Half a Loaf of Kung Fu offers Original Mono Cantonese, 5.1 Cantonese, and English Dub Mono. Excellent audio presentation from each track, even if the HD image can’t say the same. 

Spiritual Kung Fu offers Original Mono Mandarin, Mono Cantonese, 5.1 Cantonese, and English Mono. English mono lacks the defined clarity of the other audio tracks, but it is still serviceable. This disc is the only one to have a Mandarin track available. 

The Fearless Hyena is presented with Original Mono Cantonese, 5.1 Cantonese, and English Dubbed Mono tracks. Fidelity is solid, with excellent range throughout each track. 

Fearless Hyena II offers Original Cantonese Mono, 5.1 Cantonese, Original English Dub, and an Alternate English Dub. Hiss is apparent on the 5.1 Cantonese track, but other tracks seem very confident with minimal distortion. 

The Young Master receives the Original Mono Cantonese, DD 5.1 Cantonese, and an English Dub DD 5.1 track. The 5.1 Cantonese provides a boost in rear speaker support when compared to the other 5.1 Cantonese tracks. Avoid the English 5.1 Dub track if possible, as it's an echo chamber of voices scattered throughout the scenes. 

My Lucky Stars entertains in Original Cantonese Mono, 2.0 PCM Stereo Cantonese, and an English Dubbed Mono track. A voice-over narration is present in the English dub track that doesn’t appear in the other audio options.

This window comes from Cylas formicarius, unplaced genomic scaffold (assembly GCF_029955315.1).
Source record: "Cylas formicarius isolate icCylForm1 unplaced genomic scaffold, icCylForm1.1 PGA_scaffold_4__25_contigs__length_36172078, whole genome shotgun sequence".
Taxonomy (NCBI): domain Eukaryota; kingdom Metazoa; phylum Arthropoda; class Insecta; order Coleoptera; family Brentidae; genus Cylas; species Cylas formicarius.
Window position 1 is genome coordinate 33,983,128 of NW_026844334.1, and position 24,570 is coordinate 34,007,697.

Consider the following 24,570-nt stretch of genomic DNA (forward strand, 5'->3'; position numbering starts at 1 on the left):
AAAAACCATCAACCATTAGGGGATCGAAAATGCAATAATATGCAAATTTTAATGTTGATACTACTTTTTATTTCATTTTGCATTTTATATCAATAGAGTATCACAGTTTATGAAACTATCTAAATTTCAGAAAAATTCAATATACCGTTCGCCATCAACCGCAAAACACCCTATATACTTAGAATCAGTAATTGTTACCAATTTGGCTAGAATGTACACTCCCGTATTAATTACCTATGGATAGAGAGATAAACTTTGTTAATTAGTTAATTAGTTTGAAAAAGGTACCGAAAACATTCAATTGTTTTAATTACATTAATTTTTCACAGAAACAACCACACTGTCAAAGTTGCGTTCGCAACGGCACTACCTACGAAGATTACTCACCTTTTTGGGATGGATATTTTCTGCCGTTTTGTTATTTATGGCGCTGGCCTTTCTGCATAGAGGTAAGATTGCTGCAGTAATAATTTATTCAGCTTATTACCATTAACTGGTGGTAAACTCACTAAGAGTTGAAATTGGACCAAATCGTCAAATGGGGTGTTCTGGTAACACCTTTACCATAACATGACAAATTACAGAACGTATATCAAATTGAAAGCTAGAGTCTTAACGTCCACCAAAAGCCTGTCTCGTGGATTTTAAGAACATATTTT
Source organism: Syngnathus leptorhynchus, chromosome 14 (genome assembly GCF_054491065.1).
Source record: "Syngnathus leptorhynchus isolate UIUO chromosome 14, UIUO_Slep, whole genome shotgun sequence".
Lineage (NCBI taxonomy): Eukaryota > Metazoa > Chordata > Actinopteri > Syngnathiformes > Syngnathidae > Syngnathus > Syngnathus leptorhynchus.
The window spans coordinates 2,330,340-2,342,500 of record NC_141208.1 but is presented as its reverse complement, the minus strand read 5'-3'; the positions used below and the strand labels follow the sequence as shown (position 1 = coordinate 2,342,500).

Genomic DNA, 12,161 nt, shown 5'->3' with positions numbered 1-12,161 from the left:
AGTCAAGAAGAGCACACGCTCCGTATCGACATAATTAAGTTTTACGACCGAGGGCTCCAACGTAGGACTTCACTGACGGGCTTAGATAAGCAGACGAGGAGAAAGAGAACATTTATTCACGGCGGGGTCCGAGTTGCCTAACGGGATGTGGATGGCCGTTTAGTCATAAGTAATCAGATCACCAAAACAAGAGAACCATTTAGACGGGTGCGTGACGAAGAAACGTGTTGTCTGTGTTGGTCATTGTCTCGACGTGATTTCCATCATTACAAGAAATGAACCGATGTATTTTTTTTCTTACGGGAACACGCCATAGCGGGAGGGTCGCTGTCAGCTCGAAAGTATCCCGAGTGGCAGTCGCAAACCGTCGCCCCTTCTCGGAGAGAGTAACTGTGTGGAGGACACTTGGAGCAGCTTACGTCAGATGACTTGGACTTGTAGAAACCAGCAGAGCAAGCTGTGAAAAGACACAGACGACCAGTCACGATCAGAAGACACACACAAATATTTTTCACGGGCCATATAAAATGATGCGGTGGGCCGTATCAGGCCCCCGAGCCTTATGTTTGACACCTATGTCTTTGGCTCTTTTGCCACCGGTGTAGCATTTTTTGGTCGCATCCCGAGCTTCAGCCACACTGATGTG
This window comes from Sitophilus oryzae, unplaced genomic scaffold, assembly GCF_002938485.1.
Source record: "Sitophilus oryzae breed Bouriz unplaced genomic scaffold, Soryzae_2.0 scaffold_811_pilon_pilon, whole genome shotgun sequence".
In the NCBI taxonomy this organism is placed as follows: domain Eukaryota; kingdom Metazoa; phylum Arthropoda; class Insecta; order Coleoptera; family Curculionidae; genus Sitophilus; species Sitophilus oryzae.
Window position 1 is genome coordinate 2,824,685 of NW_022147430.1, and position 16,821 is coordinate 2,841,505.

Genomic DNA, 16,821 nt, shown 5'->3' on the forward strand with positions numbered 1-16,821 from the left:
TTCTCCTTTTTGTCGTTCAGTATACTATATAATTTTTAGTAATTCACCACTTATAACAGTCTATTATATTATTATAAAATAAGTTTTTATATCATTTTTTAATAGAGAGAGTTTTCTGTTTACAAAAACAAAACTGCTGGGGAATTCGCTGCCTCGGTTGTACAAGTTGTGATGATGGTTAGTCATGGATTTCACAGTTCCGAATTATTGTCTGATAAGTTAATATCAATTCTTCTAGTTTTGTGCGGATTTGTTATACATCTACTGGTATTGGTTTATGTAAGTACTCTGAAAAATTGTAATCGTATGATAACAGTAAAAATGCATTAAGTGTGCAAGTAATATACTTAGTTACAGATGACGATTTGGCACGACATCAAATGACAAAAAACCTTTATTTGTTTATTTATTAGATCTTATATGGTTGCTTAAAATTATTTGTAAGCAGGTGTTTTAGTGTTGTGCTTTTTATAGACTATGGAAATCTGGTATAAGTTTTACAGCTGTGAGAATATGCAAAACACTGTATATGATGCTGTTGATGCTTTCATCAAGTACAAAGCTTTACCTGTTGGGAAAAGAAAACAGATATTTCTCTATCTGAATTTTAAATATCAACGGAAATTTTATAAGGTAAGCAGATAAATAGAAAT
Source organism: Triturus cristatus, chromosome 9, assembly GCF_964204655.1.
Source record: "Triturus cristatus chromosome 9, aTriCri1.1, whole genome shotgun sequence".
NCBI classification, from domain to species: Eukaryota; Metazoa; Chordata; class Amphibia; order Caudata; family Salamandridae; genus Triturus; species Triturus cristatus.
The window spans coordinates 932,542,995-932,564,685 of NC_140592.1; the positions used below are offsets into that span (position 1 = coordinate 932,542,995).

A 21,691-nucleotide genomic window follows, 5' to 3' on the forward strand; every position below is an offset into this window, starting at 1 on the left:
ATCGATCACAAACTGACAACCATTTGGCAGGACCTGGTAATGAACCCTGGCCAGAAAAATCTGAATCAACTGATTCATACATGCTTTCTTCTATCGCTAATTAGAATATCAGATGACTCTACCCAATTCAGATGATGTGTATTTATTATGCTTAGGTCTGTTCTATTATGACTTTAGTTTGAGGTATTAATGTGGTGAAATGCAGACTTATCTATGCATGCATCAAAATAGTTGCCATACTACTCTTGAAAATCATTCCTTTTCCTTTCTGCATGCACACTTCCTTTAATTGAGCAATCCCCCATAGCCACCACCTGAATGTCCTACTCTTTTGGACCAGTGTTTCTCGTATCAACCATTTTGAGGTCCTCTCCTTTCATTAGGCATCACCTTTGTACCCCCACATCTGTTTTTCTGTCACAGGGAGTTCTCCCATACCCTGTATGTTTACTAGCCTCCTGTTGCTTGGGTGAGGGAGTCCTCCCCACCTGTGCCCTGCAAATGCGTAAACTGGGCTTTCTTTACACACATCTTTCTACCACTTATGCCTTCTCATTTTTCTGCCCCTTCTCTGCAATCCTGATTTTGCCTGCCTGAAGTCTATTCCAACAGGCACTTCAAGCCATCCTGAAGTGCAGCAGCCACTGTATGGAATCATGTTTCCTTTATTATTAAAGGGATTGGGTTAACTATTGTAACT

Special Features


The Criterion Collection has loaded this release with archival features ported over from previous home video iterations of the films. While fans may be disappointed at this box set's lack of new material, Frank Djeng’s informative commentary tracks will undoubtedly offset any hesitation to pick through the menus. The breadth of his knowledge extends into every facet of the film, making these tracks worth the price of admission. Start with the various featurettes and trailers before soaking in the commentary tracks.  

Half a Loaf of Kung Fu:

  • The Ultimate Showman (HD 10:03) A 2020 interview with author Grady Hendrix on Jackie’s unique performance skill set. Clips from Jackie’s films are intercut with Hendrix speaking in detail about the actor’s rise to stardom. 
  • Trailer 1 (HD 3:49)
  • Trailer 2 (HD 2:01)  

Spiritual Kung Fu:

  • Lo Wei and His Action Films (HD 9:49) A 2005 interview with film critic and historian Paul Fonoroff in which he discusses Lo Wei's work and legacy. In Cantonese with English Subtitles.  
  • Fighting Style (HD 4:25) A short featurette highlighting Jackie’s action choreography. Interviews with Jackie, Sammo Hung, and Stanley Tong are intercut with various fight clips. This program initially appeared on the Dragon Dynasty DVD of the film.   
  • Trailer (HD 4:15) 

The Fearless Hyena: 

  • Audio Commentary Hong Kong Cinema expert Frank Djeng recorded for The Criterion Collection in 2023. Frank is a fountain of knowledge, dispensing it at a breakneck pace throughout the feature. You may have to listen twice to catch everything he says! 
  • Theatrical Trailer (HD 4:44)
  • Home-Video Trailer (HD 2:05) 

Fearless Hyena II:

  • Trailer (HD 3:50)

The Young Master:

  • Audio Commentary Hong Kong cinema expert Frank Djeng recorded for The Criterion Collection in 2023. Yet again, Frank wastes no time and launches into his commentary with information, anecdotes, and fascinating stories about the film.